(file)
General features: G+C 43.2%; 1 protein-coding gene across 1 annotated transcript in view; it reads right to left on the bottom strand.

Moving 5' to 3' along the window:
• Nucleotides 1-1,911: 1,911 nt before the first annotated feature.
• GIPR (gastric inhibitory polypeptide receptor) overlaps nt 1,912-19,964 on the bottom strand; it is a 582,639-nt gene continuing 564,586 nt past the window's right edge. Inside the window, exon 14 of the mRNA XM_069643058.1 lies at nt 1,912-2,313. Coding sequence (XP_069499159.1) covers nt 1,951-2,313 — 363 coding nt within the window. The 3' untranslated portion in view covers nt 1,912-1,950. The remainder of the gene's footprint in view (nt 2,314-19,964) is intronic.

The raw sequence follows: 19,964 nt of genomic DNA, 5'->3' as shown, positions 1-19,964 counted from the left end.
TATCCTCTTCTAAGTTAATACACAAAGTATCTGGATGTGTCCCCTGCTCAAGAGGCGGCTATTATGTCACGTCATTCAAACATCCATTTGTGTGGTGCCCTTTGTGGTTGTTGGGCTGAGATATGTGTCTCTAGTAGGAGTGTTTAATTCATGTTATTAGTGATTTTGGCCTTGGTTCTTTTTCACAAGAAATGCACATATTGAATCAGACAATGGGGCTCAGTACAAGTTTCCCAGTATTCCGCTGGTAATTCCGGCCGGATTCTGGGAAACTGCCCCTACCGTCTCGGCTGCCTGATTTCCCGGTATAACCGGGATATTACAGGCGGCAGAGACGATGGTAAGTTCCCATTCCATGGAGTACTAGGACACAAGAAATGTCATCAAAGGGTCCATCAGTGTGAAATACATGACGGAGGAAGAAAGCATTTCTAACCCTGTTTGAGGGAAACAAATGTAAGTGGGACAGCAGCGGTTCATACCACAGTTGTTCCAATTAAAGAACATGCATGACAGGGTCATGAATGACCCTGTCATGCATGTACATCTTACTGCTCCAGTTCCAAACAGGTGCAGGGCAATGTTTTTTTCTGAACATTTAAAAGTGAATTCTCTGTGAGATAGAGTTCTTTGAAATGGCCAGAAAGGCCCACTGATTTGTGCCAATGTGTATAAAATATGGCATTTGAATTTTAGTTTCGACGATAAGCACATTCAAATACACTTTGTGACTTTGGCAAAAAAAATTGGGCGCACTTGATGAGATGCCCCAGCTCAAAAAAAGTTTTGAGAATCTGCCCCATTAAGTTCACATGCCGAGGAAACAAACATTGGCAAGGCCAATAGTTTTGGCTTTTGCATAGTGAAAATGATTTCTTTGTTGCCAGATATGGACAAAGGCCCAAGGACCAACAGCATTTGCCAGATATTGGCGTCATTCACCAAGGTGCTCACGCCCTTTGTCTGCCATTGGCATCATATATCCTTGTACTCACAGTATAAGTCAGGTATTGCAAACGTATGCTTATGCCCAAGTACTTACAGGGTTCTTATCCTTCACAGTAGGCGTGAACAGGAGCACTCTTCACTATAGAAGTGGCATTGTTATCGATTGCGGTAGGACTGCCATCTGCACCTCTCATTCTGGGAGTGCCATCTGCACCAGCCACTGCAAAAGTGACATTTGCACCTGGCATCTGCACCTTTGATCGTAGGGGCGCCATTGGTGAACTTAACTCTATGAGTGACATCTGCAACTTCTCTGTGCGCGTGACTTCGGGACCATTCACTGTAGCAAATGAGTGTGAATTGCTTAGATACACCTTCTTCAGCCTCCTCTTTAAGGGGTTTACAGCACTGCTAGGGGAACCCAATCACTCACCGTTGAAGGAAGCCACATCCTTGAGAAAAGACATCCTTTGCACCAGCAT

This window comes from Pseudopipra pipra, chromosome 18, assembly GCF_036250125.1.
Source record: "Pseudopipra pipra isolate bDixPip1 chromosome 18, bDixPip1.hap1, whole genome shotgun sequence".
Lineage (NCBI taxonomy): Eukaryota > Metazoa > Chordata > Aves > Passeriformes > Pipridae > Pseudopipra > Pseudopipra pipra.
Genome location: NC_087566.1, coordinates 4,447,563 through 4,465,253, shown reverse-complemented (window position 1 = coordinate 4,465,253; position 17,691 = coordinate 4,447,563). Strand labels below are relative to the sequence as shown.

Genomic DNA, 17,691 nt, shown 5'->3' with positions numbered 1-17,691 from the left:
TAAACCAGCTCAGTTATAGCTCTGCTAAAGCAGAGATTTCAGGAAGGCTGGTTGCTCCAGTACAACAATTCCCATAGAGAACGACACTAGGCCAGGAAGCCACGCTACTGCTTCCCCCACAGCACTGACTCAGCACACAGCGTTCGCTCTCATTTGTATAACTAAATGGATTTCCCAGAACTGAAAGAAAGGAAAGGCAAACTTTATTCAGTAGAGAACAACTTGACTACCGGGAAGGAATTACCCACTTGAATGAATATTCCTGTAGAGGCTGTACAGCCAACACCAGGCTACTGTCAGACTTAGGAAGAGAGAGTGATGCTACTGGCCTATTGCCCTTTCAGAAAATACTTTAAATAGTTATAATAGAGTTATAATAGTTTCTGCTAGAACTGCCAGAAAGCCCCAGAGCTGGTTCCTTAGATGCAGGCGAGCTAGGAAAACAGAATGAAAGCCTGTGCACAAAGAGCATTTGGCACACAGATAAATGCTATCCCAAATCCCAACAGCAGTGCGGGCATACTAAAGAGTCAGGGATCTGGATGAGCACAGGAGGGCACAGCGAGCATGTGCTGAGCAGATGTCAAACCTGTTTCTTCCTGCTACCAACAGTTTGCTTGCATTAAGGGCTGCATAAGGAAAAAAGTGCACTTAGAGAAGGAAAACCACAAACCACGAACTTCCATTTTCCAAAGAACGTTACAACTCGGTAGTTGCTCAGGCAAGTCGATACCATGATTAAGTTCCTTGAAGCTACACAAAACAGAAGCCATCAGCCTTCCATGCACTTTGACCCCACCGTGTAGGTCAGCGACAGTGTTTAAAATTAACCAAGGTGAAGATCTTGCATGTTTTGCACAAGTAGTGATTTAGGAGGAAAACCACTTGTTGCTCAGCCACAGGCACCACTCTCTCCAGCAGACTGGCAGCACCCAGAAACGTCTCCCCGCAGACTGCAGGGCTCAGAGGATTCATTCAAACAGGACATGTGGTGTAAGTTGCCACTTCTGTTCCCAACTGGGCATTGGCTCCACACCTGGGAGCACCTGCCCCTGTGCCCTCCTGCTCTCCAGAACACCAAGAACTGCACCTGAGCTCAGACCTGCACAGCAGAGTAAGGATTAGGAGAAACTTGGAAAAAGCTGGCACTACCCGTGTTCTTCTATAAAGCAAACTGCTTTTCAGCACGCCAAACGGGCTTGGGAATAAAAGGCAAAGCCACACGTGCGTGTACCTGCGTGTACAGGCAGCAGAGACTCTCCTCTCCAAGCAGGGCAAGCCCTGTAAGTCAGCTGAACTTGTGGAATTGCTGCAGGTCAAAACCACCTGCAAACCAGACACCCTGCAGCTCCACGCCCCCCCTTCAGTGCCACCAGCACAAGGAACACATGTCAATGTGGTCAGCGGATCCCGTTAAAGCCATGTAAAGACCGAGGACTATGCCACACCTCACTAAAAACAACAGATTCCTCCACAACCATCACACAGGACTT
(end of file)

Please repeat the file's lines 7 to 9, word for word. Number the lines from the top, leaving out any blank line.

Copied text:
This window comes from Pseudopipra pipra, chromosome 18, assembly GCF_036250125.1.
Source record: "Pseudopipra pipra isolate bDixPip1 chromosome 18, bDixPip1.hap1, whole genome shotgun sequence".
Lineage (NCBI taxonomy): Eukaryota > Metazoa > Chordata > Aves > Passeriformes > Pipridae > Pseudopipra > Pseudopipra pipra.